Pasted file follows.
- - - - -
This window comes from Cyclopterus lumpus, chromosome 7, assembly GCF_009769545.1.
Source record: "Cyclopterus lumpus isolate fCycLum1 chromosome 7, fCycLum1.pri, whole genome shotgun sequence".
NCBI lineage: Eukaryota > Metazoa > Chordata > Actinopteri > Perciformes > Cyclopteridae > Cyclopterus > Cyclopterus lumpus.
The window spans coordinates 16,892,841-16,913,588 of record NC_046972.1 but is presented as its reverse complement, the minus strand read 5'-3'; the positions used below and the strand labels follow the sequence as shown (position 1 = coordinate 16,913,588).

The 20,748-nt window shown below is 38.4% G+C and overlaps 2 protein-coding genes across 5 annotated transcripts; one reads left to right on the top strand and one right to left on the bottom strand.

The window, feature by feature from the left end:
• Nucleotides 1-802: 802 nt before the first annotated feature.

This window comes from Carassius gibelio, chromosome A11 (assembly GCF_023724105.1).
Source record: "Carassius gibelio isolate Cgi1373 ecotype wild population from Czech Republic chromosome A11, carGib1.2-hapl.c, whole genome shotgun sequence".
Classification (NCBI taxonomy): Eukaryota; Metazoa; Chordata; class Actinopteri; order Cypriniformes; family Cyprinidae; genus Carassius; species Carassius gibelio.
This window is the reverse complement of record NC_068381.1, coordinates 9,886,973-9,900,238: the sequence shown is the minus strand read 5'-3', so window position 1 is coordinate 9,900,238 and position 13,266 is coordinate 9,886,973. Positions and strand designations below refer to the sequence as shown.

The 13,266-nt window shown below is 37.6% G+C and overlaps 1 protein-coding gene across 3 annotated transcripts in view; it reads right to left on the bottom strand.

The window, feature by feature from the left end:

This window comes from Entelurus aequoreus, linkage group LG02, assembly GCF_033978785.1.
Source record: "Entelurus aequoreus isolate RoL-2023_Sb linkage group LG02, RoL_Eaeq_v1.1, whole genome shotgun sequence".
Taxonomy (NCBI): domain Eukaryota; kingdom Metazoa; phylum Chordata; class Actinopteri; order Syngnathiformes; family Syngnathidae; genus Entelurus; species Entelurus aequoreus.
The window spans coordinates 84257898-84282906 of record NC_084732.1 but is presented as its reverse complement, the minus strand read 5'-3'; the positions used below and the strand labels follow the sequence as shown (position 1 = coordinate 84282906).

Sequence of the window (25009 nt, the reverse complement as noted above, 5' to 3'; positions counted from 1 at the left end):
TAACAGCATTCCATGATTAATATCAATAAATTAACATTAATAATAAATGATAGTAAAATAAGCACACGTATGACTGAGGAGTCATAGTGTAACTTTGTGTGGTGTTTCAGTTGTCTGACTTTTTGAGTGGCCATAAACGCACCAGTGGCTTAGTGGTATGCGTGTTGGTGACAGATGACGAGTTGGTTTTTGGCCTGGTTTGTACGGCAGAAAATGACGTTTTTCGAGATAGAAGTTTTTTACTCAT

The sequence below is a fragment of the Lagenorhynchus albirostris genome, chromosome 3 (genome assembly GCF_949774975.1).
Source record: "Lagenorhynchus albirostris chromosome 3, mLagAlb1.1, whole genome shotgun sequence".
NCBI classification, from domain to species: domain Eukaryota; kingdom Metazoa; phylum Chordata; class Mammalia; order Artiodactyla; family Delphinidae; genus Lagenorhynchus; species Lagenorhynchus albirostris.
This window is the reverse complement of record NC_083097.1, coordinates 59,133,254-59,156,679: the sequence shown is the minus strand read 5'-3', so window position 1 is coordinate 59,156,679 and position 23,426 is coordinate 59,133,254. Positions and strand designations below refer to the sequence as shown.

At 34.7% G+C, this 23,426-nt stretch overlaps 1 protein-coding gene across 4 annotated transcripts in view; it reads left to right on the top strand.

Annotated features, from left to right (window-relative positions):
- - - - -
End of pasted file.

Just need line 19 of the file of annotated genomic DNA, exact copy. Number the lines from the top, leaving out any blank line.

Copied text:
TAACAGCATTCCATGATTAATATCAATAAATTAACATTAATAATAAATGATAGTAAAATAAGCACACGTATGACTGAGGAGTCATAGTGTAACTTTGTGTGGTGTTTCAGTTGTCTGACTTTTTGAGTGGCCATAAACGCACCAGTGGCTTAGTGGTATGCGTGTTGGTGACAGATGACGAGTTGGTTTTTGGCCTGGTTTGTACGGCAGAAAATGACGTTTTTCGAGATAGAAGTTTTTTACTCAT